As today is international day of women's rights, many will be amazed to see that an advertising campaign by Trócaire highlighting problems of abuse of women in certain countries is being pulled by the Broadcasting Commission of Ireland. It is important that the Tánaiste comments on this. It certainly seems an extraordinary level of political correctness.

That issue was dealt with in the House yesterday.

Another issue on which I ask the Tánaiste to comment is the Government's intention to sign up to the international treaties on human trafficking, another source of abuse of women's rights, a matter on which we have fallen behind and which seems to have slipped down our agenda.

The health insurance situation seems to be getting "Curiouser and curiouser!", as in Alice in Wonderland, with Mr. Quinn having offered to buy VHI before the introduction of emergency legislation. What progress has been made by the Government in resolving the twin issues, the first of which is insurance and the reserves which must be set aside by VHI, a provision which is being challenged.

Has legislation been promised?

Legislation has most certainly been promised. The second issue concerns the obligations of insurers to contribute through existing arrangements to the costs of VHI. There is an unsatisfactory legal position which needs to be clarified urgently.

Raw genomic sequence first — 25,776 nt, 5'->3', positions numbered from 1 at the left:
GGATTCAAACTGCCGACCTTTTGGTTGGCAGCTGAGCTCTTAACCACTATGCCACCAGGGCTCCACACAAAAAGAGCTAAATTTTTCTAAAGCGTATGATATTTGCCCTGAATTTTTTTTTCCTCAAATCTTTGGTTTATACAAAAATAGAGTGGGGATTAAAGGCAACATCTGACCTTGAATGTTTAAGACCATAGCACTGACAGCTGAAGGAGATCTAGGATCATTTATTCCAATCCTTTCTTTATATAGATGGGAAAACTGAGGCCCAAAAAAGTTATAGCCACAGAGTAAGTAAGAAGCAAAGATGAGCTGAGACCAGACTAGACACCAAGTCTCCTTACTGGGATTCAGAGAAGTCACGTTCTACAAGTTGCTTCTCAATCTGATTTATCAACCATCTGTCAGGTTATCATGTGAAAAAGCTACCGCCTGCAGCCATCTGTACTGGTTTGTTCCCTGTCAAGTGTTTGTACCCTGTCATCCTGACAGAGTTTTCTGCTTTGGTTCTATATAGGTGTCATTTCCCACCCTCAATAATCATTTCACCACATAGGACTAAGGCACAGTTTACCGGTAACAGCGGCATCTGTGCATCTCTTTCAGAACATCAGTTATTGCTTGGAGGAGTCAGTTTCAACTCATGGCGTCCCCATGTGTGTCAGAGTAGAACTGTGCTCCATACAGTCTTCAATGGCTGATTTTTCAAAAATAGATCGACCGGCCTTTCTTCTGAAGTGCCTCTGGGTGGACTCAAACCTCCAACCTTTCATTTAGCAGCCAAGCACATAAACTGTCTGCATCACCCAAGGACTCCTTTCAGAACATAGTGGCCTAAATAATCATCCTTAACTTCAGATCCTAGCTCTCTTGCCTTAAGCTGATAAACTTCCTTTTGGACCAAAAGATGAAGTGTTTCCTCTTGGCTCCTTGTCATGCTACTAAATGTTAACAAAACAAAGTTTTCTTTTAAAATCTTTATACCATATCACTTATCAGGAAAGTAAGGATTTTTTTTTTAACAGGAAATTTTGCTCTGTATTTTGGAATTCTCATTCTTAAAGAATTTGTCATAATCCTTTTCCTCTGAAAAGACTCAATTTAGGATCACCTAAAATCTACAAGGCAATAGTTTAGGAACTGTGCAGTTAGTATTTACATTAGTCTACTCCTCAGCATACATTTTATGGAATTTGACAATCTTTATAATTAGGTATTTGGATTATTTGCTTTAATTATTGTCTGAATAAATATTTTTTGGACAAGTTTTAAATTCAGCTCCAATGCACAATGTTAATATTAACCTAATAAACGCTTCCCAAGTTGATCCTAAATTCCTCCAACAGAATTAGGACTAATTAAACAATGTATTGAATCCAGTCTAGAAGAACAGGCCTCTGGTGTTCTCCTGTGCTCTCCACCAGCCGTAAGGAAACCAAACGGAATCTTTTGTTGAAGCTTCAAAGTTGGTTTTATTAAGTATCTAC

On the VHI matter, as Deputy Bruton will be aware, the Minister for Health and Children, Deputy Harney, proposes to publish health insurance legislation this session. Deputy Bruton will also be aware that there is a group, under Mr. Colm Barrington, studying some of the fundamental issues which lie at the heart of current controversies. The Government awaits its report this month.

The Criminal Justice (Trafficking in Persons and Sexual Offences) Bill is being worked on in my Department and expected in early summer. On the Broadcasting Commission of Ireland, all I can say is that it is an independent body which makes independent judgments.

The Tánaiste could amend the legislation and solve the problem.

To interfere with it.

Not to interfere with it but to stop the censorship.

I want to return to an issue in the Tánaiste's Department, as raised by Deputy Bruton. A new criminal justice Bill has been promised, the debate on which will be guillotined on Second Stage the week the Dáil resumes. As this Bill has not yet been published, I have questions for the Ceann Comhairle and the Tánaiste.